John Bolton in National Review


On Abortion: Against abortion except for rape, incest, or maternal health

On abortion, I'm about the same as Reagan; I'm against it except in the cases of rape, incest, or the life of the mother. Bolton calls himself a Goldwater conservative, for the most part, at heart. (Goldwater, too, was more moderate on social issues later in his career.)
Source: Robert Costa in the National Review Aug 22, 2013

On Civil Rights: Supports gay marriage, at state and federal level

On gay marriage, I support it, at both the state level and the federal level. Gay marriage is something I've thought about at length as I've looked at my future. I concluded, a couple years ago, that I think it should be permissible and treated the same at both levels. Bolton calls himself a Goldwater conservative, for the most part, at heart. (Goldwater, too, was more moderate on social issues later in his career.)
Source: Robert Costa in the National Review Aug 22, 2013

On Homeland Security: Voters care more about national security than media believes

Bolton wants to be president of the United States, or, at the very least, a provocative contender for the 2016 Republican nomination. "My hypothesis is that voters are practical and they care more about national security than the media seems to believe; I think, right now, especially after two terms of President Obama, they want a president who has the know-how to lead during a crisis, a president who can defend our national interests," he says. He concluded in 2011 that "I had to do something more for my party and my country than idly watching as the debate on foreign policy and America's role in the world devolves into these bumper-sticker slogans, or veers toward the isolationist undercurrent that's growing."
Source: Robert Costa in the National Review Aug 22, 2013

On Principles & Values: Libertarian at home; but protected internationally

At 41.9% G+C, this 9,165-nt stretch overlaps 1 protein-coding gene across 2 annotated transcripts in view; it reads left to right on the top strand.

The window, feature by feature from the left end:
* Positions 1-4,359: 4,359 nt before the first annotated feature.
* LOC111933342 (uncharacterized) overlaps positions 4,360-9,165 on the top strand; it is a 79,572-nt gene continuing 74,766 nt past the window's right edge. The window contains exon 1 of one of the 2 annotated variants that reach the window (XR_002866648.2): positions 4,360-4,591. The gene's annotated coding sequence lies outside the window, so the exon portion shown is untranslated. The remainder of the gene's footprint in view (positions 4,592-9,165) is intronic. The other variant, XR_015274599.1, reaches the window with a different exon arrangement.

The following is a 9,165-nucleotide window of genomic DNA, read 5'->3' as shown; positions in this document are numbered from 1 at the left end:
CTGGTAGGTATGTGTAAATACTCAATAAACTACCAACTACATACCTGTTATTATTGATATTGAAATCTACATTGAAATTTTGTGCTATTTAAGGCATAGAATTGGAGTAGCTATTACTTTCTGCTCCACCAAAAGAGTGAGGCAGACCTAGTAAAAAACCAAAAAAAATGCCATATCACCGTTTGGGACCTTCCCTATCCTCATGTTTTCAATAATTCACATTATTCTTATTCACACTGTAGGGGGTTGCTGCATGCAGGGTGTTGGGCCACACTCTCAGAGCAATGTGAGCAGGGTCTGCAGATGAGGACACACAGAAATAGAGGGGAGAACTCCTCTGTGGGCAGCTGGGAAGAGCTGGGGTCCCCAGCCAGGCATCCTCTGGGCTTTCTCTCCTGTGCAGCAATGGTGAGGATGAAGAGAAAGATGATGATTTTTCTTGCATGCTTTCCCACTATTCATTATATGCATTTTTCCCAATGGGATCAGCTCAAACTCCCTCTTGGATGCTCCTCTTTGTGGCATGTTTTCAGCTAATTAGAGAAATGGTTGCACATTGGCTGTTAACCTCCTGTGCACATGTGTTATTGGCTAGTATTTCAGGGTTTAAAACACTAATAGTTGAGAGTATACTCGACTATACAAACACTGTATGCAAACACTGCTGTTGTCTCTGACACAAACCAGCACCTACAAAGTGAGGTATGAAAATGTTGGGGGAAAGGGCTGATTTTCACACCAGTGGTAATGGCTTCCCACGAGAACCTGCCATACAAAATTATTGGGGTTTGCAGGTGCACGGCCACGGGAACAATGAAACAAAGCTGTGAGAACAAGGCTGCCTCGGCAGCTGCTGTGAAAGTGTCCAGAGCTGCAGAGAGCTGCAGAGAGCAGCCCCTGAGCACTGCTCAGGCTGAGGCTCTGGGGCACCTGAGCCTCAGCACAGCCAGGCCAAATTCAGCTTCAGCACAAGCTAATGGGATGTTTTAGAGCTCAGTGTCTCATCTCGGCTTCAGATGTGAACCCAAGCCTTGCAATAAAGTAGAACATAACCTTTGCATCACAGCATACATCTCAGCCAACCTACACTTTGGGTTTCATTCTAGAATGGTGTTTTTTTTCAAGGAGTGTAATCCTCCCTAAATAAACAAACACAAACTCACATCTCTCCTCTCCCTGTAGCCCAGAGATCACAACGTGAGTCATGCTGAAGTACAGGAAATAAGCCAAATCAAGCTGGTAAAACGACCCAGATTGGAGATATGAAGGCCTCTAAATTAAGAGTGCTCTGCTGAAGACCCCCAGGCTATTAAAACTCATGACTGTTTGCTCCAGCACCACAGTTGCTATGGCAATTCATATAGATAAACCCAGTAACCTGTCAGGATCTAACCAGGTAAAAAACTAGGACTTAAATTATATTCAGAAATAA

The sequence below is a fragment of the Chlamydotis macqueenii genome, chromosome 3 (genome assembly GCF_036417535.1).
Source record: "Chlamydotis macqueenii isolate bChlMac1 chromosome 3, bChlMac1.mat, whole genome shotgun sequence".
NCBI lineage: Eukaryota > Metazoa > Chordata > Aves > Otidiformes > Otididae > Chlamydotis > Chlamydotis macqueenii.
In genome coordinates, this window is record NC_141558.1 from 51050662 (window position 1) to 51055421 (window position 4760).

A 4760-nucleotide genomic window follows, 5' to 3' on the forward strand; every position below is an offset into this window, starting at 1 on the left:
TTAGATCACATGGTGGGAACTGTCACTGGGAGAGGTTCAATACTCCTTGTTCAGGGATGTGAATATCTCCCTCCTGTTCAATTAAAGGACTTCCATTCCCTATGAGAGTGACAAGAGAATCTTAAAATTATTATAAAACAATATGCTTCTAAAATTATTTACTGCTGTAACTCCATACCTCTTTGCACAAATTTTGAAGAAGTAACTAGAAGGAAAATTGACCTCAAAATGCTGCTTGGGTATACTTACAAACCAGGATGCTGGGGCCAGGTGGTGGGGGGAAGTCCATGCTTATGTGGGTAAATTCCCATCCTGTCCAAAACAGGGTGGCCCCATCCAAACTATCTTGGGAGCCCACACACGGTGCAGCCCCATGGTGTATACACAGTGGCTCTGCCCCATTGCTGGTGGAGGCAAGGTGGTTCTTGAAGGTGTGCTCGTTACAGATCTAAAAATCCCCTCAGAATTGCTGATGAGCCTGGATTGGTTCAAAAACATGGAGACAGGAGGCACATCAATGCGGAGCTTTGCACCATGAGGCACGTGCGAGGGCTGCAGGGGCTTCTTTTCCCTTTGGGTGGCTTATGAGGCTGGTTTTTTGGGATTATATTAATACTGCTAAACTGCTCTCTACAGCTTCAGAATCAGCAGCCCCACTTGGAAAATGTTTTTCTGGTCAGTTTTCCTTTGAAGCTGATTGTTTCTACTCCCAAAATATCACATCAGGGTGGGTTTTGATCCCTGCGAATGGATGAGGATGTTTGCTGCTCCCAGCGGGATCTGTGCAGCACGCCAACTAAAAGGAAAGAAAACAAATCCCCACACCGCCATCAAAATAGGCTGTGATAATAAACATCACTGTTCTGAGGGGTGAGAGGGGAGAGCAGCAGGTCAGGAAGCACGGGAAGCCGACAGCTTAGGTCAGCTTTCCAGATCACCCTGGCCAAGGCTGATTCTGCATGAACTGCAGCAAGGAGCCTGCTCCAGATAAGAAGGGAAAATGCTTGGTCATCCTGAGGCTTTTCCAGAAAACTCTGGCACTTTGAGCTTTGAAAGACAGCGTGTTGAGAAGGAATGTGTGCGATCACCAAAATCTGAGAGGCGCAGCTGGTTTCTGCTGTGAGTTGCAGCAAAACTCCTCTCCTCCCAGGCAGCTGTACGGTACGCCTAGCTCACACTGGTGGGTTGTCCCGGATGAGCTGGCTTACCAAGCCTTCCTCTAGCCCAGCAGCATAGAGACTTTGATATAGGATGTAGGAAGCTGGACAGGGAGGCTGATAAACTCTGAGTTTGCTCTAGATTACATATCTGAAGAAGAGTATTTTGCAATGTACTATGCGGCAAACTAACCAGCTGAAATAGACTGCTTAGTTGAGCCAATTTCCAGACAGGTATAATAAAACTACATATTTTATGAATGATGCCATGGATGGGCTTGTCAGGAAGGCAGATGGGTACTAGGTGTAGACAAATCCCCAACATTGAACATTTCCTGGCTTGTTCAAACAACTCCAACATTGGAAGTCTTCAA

On domestic issues, he says, he's a self-proclaimed "libertarian," which he knows will jar people who think he's interested in running purely to irk Senator Rand Paul, another likely 2016 candidate and Bolton's ideological opposite on foreign policy. "My argument is that you can't protect your liberties at home unless we are protected internationally," he says. "I think that argument can have currency across the Republican spectrum."

"I can go to voters and tell them, without reservation, that I'm for limited government, as much as possible, on taxes, on regulations, but on foreign policy, I want to make sure we're protected," Bolton explains. "It'd be a mix of being against nanny-ism and libertarianism."

Source: Robert Costa in the National Review Aug 22, 2013

On Principles & Values: Campaigns are about the horse race, & should be about policy

We now live in a time where there's not a lot of focus on foreign policy, except for lurching from crisis to crisis. It was even hard for John McCain, when I was working for him back in 2000, to get attention for his foreign-policy positions until he won the N.H. primary. We'd have him give a big speech on foreign policy and it'd promptly be ignored. Let's face it: Campaigns are now all about process, the horse race, and polling, and you can try to do something different, but it probably won't work.
Source: Robert Costa in the National Review Aug 22, 2013

On Technology: Because media runs debates, no one discusses the issues

"You may recall that I thought about running back in late 2011, and looked into it, but since running for president has become this massive, four-year endeavor, and I didn't have an operation in place, I decided against it," Bolton says. "Then I ended up watching the Republican debates, and I got furious when I saw Herman Cain being asked about pizza before he was asked about foreign policy. I thought to myself, 'This is horrible. We're letting the media run these debates, and no one is discussing the issues.' After that, I sat back and thought that if I had the chance, I had to do something more."

"The money aspect, of course, is going to be critical," he says. "I'm going to find out if there's money out there to get behind a foreign-policy-focused effort that has the threat of international terrorism at the top of its lists, as well as the proliferation of chemical and biological weapons, the ongoing collapse of the Middle East, and the threats from Russia and China."

Source: Robert Costa in the National Review Aug 22, 2013

The above quotations are from Columns and news articles in the newsmagazine National Review.
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